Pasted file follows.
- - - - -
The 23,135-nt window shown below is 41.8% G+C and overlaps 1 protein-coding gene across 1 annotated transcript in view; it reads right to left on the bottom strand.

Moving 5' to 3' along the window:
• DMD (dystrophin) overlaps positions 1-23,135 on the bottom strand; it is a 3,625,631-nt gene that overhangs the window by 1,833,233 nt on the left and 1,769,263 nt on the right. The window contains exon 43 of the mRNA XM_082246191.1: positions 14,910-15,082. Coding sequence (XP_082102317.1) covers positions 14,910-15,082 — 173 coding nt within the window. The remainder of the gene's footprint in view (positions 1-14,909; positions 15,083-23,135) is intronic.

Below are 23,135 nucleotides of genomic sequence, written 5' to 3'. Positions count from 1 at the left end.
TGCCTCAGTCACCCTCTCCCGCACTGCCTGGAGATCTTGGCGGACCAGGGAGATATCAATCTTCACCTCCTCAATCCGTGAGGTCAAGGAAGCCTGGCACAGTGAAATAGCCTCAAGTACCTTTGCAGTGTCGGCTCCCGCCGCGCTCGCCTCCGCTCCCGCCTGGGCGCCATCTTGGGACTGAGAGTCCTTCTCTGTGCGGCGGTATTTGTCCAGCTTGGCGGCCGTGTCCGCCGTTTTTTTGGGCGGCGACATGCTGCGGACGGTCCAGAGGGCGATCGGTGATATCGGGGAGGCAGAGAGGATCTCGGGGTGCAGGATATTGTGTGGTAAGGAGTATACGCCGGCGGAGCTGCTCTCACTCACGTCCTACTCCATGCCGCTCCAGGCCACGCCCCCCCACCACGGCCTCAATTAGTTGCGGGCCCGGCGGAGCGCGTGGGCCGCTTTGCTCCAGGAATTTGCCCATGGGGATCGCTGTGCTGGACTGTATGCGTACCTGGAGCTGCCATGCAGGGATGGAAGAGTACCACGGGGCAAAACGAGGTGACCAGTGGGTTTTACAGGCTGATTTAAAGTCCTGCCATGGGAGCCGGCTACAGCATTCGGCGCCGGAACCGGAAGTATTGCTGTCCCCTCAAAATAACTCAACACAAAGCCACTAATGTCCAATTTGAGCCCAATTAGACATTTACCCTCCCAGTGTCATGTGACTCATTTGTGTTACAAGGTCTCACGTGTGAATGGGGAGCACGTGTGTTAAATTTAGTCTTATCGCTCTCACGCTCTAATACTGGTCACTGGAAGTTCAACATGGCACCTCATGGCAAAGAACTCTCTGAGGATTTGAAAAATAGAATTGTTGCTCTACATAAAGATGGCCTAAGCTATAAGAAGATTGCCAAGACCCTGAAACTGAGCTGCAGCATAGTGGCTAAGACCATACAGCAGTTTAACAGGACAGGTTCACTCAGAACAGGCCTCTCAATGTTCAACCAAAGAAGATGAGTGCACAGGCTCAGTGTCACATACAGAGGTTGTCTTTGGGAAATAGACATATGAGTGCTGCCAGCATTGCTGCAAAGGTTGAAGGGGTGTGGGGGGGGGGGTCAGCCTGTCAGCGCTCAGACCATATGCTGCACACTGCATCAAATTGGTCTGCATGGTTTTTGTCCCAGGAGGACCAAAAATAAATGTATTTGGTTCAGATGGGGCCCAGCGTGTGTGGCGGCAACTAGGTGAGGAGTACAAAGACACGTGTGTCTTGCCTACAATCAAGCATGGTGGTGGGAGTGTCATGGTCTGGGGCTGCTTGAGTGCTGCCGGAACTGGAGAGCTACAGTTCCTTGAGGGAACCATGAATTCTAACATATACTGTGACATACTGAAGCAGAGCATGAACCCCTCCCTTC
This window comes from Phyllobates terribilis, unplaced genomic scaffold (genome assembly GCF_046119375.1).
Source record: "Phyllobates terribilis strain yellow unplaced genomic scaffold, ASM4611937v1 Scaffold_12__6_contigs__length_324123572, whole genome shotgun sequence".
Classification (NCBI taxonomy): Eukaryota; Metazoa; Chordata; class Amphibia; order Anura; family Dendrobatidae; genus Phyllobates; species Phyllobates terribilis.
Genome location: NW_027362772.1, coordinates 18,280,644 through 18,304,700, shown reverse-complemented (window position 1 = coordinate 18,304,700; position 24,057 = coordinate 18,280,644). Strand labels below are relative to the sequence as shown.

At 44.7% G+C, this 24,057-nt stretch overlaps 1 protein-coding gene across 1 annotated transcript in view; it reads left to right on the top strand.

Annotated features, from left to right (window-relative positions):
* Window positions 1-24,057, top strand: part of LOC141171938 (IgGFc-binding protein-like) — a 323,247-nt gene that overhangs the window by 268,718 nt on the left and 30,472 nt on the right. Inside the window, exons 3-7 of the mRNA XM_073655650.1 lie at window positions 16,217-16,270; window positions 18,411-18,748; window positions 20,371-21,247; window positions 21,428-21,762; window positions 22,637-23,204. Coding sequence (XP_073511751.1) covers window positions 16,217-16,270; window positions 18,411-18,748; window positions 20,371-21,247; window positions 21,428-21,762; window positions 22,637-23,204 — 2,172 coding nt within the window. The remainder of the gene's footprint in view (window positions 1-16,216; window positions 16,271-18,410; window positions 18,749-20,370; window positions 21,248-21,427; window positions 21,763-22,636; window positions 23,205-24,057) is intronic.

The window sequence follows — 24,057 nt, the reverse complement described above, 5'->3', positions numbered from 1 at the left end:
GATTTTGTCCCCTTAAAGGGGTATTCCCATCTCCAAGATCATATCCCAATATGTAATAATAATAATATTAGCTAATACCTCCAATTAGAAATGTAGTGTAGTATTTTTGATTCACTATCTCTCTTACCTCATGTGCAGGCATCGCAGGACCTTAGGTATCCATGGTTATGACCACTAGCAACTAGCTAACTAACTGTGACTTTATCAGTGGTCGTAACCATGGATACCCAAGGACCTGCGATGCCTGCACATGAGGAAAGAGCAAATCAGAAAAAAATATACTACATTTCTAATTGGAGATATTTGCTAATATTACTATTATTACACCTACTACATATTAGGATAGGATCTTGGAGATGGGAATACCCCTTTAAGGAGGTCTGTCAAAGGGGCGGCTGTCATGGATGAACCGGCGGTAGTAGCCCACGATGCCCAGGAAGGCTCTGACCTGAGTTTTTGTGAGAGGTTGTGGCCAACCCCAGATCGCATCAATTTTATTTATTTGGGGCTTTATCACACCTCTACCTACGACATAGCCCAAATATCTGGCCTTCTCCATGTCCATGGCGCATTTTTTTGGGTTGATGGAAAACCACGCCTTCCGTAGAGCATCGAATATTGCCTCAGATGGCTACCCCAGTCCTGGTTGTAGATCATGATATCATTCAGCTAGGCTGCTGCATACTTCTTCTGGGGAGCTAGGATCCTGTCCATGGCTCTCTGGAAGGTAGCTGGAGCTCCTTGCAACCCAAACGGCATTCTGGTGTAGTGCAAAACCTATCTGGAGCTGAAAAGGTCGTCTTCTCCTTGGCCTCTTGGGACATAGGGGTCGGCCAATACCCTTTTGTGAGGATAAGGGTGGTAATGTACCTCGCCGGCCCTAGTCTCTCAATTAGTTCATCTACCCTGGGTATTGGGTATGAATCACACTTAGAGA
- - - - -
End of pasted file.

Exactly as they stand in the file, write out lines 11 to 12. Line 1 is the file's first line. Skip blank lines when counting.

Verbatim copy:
Annotated features, from left to right (window-relative positions):
* Window positions 1-24,057, top strand: part of LOC141171938 (IgGFc-binding protein-like) — a 323,247-nt gene that overhangs the window by 268,718 nt on the left and 30,472 nt on the right. Inside the window, exons 3-7 of the mRNA XM_073655650.1 lie at window positions 16,217-16,270; window positions 18,411-18,748; window positions 20,371-21,247; window positions 21,428-21,762; window positions 22,637-23,204. Coding sequence (XP_073511751.1) covers window positions 16,217-16,270; window positions 18,411-18,748; window positions 20,371-21,247; window positions 21,428-21,762; window positions 22,637-23,204 — 2,172 coding nt within the window. The remainder of the gene's footprint in view (window positions 1-16,216; window positions 16,271-18,410; window positions 18,749-20,370; window positions 21,248-21,427; window positions 21,763-22,636; window positions 23,205-24,057) is intronic.